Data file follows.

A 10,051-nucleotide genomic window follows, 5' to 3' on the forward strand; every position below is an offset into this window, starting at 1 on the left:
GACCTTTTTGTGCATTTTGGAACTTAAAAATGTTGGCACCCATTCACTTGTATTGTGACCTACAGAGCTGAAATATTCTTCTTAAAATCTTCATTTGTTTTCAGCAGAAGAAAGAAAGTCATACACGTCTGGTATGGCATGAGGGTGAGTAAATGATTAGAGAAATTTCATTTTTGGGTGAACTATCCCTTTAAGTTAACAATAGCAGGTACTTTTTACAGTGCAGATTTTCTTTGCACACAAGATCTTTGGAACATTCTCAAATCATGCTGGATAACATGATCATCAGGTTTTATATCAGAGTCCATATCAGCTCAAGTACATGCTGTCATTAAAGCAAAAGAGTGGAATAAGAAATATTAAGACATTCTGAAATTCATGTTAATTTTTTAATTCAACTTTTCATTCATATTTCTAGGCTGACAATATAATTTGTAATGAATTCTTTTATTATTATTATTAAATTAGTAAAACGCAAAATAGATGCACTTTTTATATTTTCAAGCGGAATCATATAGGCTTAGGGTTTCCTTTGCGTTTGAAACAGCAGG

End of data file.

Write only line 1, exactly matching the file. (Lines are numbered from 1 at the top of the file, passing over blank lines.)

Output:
A 10,051-nucleotide genomic window follows, 5' to 3' on the forward strand; every position below is an offset into this window, starting at 1 on the left: